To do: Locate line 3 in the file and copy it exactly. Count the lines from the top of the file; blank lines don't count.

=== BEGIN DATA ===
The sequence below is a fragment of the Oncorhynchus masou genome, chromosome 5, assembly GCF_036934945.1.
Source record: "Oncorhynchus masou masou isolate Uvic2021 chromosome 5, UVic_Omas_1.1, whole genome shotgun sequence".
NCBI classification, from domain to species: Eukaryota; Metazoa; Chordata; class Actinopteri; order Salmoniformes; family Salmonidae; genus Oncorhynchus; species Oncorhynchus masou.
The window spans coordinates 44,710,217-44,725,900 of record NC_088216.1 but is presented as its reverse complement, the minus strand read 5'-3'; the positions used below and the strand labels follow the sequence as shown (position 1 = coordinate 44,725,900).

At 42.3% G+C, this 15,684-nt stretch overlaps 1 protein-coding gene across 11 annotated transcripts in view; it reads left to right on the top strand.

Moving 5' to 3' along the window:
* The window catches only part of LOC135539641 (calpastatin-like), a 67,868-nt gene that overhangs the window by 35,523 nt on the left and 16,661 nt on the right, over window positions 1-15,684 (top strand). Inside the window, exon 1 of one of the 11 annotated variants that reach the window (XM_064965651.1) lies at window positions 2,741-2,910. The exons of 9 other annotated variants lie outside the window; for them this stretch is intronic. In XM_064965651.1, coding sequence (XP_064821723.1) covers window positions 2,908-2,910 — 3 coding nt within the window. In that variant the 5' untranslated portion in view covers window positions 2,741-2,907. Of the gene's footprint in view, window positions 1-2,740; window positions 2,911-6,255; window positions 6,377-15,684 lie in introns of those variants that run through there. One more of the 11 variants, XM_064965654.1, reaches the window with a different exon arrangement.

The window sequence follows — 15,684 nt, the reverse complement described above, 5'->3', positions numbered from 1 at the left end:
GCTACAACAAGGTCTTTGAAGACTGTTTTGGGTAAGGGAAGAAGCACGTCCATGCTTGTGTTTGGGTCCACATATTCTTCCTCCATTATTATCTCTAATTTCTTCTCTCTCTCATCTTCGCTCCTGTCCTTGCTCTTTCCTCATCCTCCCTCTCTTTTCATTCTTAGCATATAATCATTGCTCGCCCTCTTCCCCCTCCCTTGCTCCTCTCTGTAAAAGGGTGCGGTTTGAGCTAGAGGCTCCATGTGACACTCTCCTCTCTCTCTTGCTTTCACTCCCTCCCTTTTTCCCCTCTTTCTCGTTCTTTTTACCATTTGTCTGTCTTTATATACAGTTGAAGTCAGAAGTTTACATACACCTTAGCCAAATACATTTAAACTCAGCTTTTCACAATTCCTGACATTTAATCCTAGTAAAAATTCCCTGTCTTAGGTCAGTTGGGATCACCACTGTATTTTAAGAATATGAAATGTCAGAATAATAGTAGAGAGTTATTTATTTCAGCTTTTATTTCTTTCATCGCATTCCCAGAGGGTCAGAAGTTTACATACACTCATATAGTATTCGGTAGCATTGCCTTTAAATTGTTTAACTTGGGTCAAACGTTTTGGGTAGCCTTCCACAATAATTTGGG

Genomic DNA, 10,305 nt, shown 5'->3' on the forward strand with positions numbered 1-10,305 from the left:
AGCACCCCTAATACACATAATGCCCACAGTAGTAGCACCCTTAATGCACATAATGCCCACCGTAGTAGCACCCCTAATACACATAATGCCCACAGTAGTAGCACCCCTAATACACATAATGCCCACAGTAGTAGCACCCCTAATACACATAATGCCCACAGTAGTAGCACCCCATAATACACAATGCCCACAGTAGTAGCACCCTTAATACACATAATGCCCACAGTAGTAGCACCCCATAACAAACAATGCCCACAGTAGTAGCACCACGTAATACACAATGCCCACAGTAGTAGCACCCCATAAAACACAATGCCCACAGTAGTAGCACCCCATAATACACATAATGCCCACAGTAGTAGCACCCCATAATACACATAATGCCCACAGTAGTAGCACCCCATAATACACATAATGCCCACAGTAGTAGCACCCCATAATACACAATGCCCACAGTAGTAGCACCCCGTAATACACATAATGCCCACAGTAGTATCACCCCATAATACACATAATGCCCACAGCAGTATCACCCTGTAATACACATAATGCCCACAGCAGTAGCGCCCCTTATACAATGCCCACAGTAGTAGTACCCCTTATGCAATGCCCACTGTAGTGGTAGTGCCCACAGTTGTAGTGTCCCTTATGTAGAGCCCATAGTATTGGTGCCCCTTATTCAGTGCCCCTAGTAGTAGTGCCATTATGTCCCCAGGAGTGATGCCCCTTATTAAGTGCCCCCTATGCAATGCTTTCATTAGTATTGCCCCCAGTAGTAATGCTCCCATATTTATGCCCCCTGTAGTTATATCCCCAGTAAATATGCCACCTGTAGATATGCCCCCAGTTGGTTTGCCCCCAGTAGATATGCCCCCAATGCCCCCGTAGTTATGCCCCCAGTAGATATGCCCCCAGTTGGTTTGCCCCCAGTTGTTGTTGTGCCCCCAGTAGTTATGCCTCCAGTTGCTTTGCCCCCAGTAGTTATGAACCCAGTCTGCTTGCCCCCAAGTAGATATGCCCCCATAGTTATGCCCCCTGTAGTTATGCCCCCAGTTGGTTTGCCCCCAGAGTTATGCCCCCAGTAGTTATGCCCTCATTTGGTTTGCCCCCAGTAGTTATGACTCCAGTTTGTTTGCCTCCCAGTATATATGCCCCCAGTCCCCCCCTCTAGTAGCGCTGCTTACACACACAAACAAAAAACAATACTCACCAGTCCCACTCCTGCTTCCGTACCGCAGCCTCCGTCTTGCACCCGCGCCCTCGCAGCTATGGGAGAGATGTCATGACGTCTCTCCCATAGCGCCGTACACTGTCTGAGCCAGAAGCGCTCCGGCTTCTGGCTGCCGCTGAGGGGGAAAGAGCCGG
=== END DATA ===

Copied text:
NCBI classification, from domain to species: Eukaryota; Metazoa; Chordata; class Actinopteri; order Salmoniformes; family Salmonidae; genus Oncorhynchus; species Oncorhynchus masou.